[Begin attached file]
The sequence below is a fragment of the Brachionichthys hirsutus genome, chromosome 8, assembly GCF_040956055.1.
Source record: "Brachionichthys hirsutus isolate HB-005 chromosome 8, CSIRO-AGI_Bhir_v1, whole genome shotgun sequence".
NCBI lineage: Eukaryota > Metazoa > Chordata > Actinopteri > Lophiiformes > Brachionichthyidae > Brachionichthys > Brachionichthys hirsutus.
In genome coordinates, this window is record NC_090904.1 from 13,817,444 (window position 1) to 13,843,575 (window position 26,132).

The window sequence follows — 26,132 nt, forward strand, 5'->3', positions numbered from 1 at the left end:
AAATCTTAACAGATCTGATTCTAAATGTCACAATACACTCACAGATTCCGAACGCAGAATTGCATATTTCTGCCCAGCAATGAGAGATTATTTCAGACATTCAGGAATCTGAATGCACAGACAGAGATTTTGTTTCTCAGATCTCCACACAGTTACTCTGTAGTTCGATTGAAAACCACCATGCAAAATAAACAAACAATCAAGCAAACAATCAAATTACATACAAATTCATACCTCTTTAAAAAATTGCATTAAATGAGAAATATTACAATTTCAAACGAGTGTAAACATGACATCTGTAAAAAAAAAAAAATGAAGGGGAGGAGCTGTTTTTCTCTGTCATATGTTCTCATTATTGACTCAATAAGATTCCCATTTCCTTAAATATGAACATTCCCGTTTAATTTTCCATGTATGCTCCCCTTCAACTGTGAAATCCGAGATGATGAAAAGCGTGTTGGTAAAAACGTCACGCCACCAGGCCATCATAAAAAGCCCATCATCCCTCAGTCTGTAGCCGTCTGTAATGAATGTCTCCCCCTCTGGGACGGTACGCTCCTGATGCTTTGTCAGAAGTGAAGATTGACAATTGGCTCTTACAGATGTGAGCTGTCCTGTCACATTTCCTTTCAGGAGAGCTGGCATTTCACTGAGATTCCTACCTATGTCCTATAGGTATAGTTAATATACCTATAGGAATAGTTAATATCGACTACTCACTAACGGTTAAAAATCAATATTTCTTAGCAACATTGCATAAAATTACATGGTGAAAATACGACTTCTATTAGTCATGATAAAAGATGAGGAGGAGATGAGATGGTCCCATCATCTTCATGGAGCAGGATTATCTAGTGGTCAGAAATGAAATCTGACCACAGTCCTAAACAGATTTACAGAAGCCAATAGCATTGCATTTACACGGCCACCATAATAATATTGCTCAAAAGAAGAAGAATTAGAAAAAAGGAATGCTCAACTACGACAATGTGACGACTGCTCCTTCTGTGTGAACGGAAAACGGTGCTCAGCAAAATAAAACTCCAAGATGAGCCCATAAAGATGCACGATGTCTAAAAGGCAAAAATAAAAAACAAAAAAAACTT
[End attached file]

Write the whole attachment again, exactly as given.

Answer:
The sequence below is a fragment of the Brachionichthys hirsutus genome, chromosome 8, assembly GCF_040956055.1.
Source record: "Brachionichthys hirsutus isolate HB-005 chromosome 8, CSIRO-AGI_Bhir_v1, whole genome shotgun sequence".
NCBI lineage: Eukaryota > Metazoa > Chordata > Actinopteri > Lophiiformes > Brachionichthyidae > Brachionichthys > Brachionichthys hirsutus.
In genome coordinates, this window is record NC_090904.1 from 13,817,444 (window position 1) to 13,843,575 (window position 26,132).

The window sequence follows — 26,132 nt, forward strand, 5'->3', positions numbered from 1 at the left end:
AAATCTTAACAGATCTGATTCTAAATGTCACAATACACTCACAGATTCCGAACGCAGAATTGCATATTTCTGCCCAGCAATGAGAGATTATTTCAGACATTCAGGAATCTGAATGCACAGACAGAGATTTTGTTTCTCAGATCTCCACACAGTTACTCTGTAGTTCGATTGAAAACCACCATGCAAAATAAACAAACAATCAAGCAAACAATCAAATTACATACAAATTCATACCTCTTTAAAAAATTGCATTAAATGAGAAATATTACAATTTCAAACGAGTGTAAACATGACATCTGTAAAAAAAAAAAAATGAAGGGGAGGAGCTGTTTTTCTCTGTCATATGTTCTCATTATTGACTCAATAAGATTCCCATTTCCTTAAATATGAACATTCCCGTTTAATTTTCCATGTATGCTCCCCTTCAACTGTGAAATCCGAGATGATGAAAAGCGTGTTGGTAAAAACGTCACGCCACCAGGCCATCATAAAAAGCCCATCATCCCTCAGTCTGTAGCCGTCTGTAATGAATGTCTCCCCCTCTGGGACGGTACGCTCCTGATGCTTTGTCAGAAGTGAAGATTGACAATTGGCTCTTACAGATGTGAGCTGTCCTGTCACATTTCCTTTCAGGAGAGCTGGCATTTCACTGAGATTCCTACCTATGTCCTATAGGTATAGTTAATATACCTATAGGAATAGTTAATATCGACTACTCACTAACGGTTAAAAATCAATATTTCTTAGCAACATTGCATAAAATTACATGGTGAAAATACGACTTCTATTAGTCATGATAAAAGATGAGGAGGAGATGAGATGGTCCCATCATCTTCATGGAGCAGGATTATCTAGTGGTCAGAAATGAAATCTGACCACAGTCCTAAACAGATTTACAGAAGCCAATAGCATTGCATTTACACGGCCACCATAATAATATTGCTCAAAAGAAGAAGAATTAGAAAAAAGGAATGCTCAACTACGACAATGTGACGACTGCTCCTTCTGTGTGAACGGAAAACGGTGCTCAGCAAAATAAAACTCCAAGATGAGCCCATAAAGATGCACGATGTCTAAAAGGCAAAAATAAAAAACAAAAAAAACTT